Okay, got a question regarding "steady state" versus time dependent simulations. My understanding of flow is that it solves every problem as time dependent. If you set it as a time dependent it simply means that it will save data along the way.

This is a simulation of a gas exiting a slot and impining a plate - colors represent concentrations of various gases on the impinged surface.

In the attached, I have a video. Frame 1 shows the result of a steady state simulation that was taken as the starting point (0seconds) of a time dependent simulation. The entire video represents a time dependent 10 second simulation. This suggests that my "steady state" may have been steady as far as the overall model (95% unshown in these images), but obviously not stabilized for this region. This 10 seconds took about 2200 iterations. And as it stabilizes about 2 seconds in I would expect under 1000 iterations to stabilize.

Based on this, I added more goals locally to ensure this was accounted for in my steady state simulation. I have captured screen shots of the steady state along the way recently. There are oscillations at the ends of the slot which result in the wild goal graphs (as the data shows, the oscillations are in mm/sec).

Assuming my opening statement (steady state is solved the same but only saves the end result), then why does continuing the steady state simulation for an extended period not produce the same result? Why doesn't adding 2000 iterations to the end of a simulation produce the same end result as a transient simulation that consumes 2000 iterations?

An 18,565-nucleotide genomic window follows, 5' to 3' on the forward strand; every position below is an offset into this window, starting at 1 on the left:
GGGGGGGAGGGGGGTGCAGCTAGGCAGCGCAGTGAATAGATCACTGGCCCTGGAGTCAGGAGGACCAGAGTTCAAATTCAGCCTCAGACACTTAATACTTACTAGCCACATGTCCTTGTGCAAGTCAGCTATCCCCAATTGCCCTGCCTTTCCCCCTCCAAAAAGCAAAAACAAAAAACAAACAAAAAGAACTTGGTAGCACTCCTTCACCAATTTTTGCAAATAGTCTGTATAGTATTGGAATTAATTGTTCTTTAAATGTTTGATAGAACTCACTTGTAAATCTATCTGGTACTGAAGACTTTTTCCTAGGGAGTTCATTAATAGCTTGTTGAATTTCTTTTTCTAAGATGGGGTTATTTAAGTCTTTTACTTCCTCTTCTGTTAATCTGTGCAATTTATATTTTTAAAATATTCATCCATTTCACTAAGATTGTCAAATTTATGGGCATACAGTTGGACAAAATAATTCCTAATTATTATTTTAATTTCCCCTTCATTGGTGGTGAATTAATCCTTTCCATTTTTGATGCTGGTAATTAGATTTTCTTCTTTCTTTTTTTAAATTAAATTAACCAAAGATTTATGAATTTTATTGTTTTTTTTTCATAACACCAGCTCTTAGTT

My problem is, actual testing verifies that the steady state solution presented is accurate. So why might the time dependent simulation converge at a different condition? And how do I know in the future which answer is accurate?

Has anybody else run into a discrepancy like this in any models?

Chris,

The steady-state solver does not advance through the time-steps until the system comes to a steady state; this would be very wasteful. Instead, it sets the time dependent terms in the Navier Stokes equations to zero before setting up the systems of equations.

The transient study, on the other hand, iterates until it converges in space, then steps in time, then iterates until it converges in space...

The reason you get different answers, I'm guessing, is that there are fluctuations in the actual solution. These cannot be captured by the steady state solution, because they depend on time, and you have artificially imposed time-independence.

Think of vortex shedding, or a flickering lighter. It is impossible to capture unsteady phenomena with a steady-state solution.